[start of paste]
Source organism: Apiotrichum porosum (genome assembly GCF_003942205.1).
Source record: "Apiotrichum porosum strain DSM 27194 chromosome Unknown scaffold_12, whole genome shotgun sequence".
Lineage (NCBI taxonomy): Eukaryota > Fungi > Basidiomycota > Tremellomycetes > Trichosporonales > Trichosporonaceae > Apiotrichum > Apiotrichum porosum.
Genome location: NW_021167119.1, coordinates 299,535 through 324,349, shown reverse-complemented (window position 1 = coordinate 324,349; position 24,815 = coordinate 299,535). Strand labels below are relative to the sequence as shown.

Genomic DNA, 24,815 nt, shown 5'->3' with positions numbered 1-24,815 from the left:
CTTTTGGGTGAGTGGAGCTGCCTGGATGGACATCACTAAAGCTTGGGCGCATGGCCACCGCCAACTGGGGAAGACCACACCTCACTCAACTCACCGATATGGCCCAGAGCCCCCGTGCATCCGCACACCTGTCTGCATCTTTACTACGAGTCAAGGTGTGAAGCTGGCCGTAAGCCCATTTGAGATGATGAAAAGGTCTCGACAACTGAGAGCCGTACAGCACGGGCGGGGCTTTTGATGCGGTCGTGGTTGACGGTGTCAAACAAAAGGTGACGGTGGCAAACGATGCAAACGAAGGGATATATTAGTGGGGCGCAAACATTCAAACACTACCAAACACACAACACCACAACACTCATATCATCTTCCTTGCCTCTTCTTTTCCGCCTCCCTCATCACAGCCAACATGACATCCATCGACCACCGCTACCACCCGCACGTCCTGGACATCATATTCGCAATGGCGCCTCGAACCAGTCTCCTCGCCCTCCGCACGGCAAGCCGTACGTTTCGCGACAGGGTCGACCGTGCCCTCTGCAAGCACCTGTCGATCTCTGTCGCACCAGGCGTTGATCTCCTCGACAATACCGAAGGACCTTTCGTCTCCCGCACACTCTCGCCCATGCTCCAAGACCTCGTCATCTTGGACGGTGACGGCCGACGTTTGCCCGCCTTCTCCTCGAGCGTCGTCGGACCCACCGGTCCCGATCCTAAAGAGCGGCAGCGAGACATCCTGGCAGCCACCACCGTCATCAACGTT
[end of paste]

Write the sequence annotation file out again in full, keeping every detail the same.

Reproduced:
Source organism: Apiotrichum porosum (genome assembly GCF_003942205.1).
Source record: "Apiotrichum porosum strain DSM 27194 chromosome Unknown scaffold_12, whole genome shotgun sequence".
Lineage (NCBI taxonomy): Eukaryota > Fungi > Basidiomycota > Tremellomycetes > Trichosporonales > Trichosporonaceae > Apiotrichum > Apiotrichum porosum.
Genome location: NW_021167119.1, coordinates 299,535 through 324,349, shown reverse-complemented (window position 1 = coordinate 324,349; position 24,815 = coordinate 299,535). Strand labels below are relative to the sequence as shown.

Genomic DNA, 24,815 nt, shown 5'->3' with positions numbered 1-24,815 from the left:
CTTTTGGGTGAGTGGAGCTGCCTGGATGGACATCACTAAAGCTTGGGCGCATGGCCACCGCCAACTGGGGAAGACCACACCTCACTCAACTCACCGATATGGCCCAGAGCCCCCGTGCATCCGCACACCTGTCTGCATCTTTACTACGAGTCAAGGTGTGAAGCTGGCCGTAAGCCCATTTGAGATGATGAAAAGGTCTCGACAACTGAGAGCCGTACAGCACGGGCGGGGCTTTTGATGCGGTCGTGGTTGACGGTGTCAAACAAAAGGTGACGGTGGCAAACGATGCAAACGAAGGGATATATTAGTGGGGCGCAAACATTCAAACACTACCAAACACACAACACCACAACACTCATATCATCTTCCTTGCCTCTTCTTTTCCGCCTCCCTCATCACAGCCAACATGACATCCATCGACCACCGCTACCACCCGCACGTCCTGGACATCATATTCGCAATGGCGCCTCGAACCAGTCTCCTCGCCCTCCGCACGGCAAGCCGTACGTTTCGCGACAGGGTCGACCGTGCCCTCTGCAAGCACCTGTCGATCTCTGTCGCACCAGGCGTTGATCTCCTCGACAATACCGAAGGACCTTTCGTCTCCCGCACACTCTCGCCCATGCTCCAAGACCTCGTCATCTTGGACGGTGACGGCCGACGTTTGCCCGCCTTCTCCTCGAGCGTCGTCGGACCCACCGGTCCCGATCCTAAAGAGCGGCAGCGAGACATCCTGGCAGCCACCACCGTCATCAACGTT